NATO Allies Finish Cutlass Fury 2019


Story Number: NNS190927-12Release Date: 9/27/2019 4:05:00 PM
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By Mass Communication Specialist 2nd Class Cameron Stoner, Standing NATO Maritime Group One Public Affairs

ST. JOHN'S, Newfoundland (NNS) -- NATO Allies participating in Cutlass Fury 2019 pulled in to Halifax, Nova Scotia, Sept. 19 and St. John’s, Newfoundland, Sept. 20 after the conclusion of the Royal Canadian Navy-led multi-national exercise Sept. 18.

Approximately 2,800 sailors and airmen from eight nations participated in exercise Cutlass Fury 2019, Canada’s largest naval exercise in decades. For eleven days, the Alliance trained in anti-air warfare, defense against attacks from enemy maritime forces, air-to-air combat and anti-submarine warfare.

“Cutlass Fury was a superbly planned and professionally executed event that benefited the readiness of all units and improved our ability to quickly integrate with one another,” said Rear Adm. Edward Cashman, commander, Standing NATO Maritime Group One. “The inherent flexibility and agility of maritime forces allows NATO forces to operate wherever they are needed and to work effectively with air and maritime forces under national control.”

“Now that the exercise is over, Allied sailors will have time to enjoy the sights, history and people of Halifax and St. John’s,” he continued. “No other cities in North America better illustrates the historic importance of the North Atlantic as a bridge that connects the Allies.”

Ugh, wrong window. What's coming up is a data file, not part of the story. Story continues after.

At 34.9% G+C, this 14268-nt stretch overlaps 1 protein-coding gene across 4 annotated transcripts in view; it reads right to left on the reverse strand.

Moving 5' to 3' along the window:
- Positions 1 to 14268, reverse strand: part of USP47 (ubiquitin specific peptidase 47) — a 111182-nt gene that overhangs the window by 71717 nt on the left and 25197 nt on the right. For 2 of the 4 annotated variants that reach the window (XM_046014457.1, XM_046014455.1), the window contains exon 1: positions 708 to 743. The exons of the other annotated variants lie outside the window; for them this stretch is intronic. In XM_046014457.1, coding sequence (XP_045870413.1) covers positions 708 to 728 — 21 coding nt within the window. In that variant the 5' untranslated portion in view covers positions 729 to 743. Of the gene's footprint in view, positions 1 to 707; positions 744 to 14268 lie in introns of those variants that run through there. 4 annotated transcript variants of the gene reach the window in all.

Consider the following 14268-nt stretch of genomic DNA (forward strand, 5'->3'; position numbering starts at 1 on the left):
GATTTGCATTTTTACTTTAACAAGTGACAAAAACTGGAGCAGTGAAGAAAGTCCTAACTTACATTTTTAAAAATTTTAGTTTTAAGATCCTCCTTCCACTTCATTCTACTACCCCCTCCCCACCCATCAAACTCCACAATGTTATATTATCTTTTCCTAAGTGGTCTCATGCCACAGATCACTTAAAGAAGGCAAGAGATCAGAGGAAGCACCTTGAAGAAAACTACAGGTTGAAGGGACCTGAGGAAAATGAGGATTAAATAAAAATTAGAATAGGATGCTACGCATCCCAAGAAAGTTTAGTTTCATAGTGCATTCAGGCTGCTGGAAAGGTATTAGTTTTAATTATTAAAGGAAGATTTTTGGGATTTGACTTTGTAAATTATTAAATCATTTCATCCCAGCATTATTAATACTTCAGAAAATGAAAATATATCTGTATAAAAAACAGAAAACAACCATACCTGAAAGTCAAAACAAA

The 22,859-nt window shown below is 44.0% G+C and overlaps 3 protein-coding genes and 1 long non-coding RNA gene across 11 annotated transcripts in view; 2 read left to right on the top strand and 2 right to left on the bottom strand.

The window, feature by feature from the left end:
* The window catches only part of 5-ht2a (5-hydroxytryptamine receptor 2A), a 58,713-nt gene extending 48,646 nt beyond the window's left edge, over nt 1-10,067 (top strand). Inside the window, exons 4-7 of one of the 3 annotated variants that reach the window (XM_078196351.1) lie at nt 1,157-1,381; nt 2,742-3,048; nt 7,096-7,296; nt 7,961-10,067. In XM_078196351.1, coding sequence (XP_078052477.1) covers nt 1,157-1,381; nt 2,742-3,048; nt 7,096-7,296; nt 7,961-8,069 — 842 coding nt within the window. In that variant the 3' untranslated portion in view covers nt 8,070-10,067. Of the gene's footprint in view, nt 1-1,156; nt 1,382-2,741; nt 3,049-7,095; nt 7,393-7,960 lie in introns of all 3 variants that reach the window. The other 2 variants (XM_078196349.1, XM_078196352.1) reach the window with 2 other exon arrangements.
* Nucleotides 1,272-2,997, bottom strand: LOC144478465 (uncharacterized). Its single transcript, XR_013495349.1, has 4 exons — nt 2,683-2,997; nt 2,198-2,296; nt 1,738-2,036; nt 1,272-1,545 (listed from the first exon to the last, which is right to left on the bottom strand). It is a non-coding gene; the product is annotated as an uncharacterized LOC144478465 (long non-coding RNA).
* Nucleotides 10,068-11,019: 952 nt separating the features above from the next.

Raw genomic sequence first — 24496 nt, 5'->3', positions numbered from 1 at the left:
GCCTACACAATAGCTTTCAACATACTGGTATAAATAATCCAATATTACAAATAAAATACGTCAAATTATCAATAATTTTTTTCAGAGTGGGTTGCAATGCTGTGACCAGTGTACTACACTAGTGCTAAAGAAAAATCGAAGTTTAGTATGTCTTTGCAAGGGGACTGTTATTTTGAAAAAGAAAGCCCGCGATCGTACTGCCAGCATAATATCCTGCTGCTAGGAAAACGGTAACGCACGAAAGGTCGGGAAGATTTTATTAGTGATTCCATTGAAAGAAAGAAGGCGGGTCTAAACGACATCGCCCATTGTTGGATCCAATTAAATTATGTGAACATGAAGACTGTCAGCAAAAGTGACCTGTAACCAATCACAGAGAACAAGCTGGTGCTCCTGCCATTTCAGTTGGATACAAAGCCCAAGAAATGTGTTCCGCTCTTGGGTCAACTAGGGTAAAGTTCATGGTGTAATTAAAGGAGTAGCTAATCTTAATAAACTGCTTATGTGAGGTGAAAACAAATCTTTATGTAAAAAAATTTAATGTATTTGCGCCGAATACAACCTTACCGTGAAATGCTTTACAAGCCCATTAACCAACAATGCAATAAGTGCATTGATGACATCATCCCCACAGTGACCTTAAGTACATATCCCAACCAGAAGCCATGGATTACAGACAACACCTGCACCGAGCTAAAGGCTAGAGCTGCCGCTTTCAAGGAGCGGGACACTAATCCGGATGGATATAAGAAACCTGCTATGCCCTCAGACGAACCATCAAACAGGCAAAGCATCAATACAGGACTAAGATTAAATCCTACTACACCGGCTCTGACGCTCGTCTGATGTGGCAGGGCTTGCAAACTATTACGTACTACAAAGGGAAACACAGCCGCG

While most Allied sailors are looking forward to the visit back to Canada following exercise Cutlass Fury 2019, the visit will give Royal Canadian Navy Lt. Cmdr. Allan Wilson, the staff above-water warfare officer for SNMG1, another chance to show the citizens of Halifax and St. John’s what he has been doing while working with SNMG1.

“I enjoy explaining to people in Canada what it is that I do,” said Wilson. “NATO Allies visiting Halifax and St. John’s is a great way to provide a tangible example of how my salary, paid for by taxpayers, goes to helping the government execute their foreign policy. It is a great demonstration that Canada is a part of NATO and NATO is a part of the global Alliance, that although is big, operates throughout the Atlantic Ocean in Europe and North America.”

Cutlass Fury is designed to be a biennial, medium-scale exercise off the coast of Nova Scotia and Newfoundland, with the purpose of unifying Canada’s Atlantic Fleet, Allied navies, and other joint elements in tactical-level warfare.

SNMG1 is one of four standing maritime task groups composed of ships from various Allied countries. These task groups form the core maritime capabilities of NATO’s Very High Readiness Joint Task Force (VJTF). They provide a continuous maritime capability to execute NATO missions across the spectrum of operations, demonstrate solidarity, and strengthen diplomatic and professional links among Allied naval forces.

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190920-N-UB406-0137 ST. JOHN'S, Newfoundland (Sept. 20, 2019) U.S. Navy Rear Adm. Edward Cashman (left), commander, Standing NATO Maritime Group One (SNMG1), meets with Royal Canadian Navy (RCN) Vice Adm. Art McDonald, commander, RCN, during a debriefing on exercise Cutlass Fury 2019. Cutlass Fury is designed to be a biennial, medium-scale exercise off the coast of Nova Scotia and Newfoundland, with the purpose of unifying Canada's Atlantic Fleet, Allied navies, and other joint elements in tactical-level warfare. (U.S. Navy photo by Mass Communication Specialist 2nd Class Cameron Stoner)
September 26, 2019
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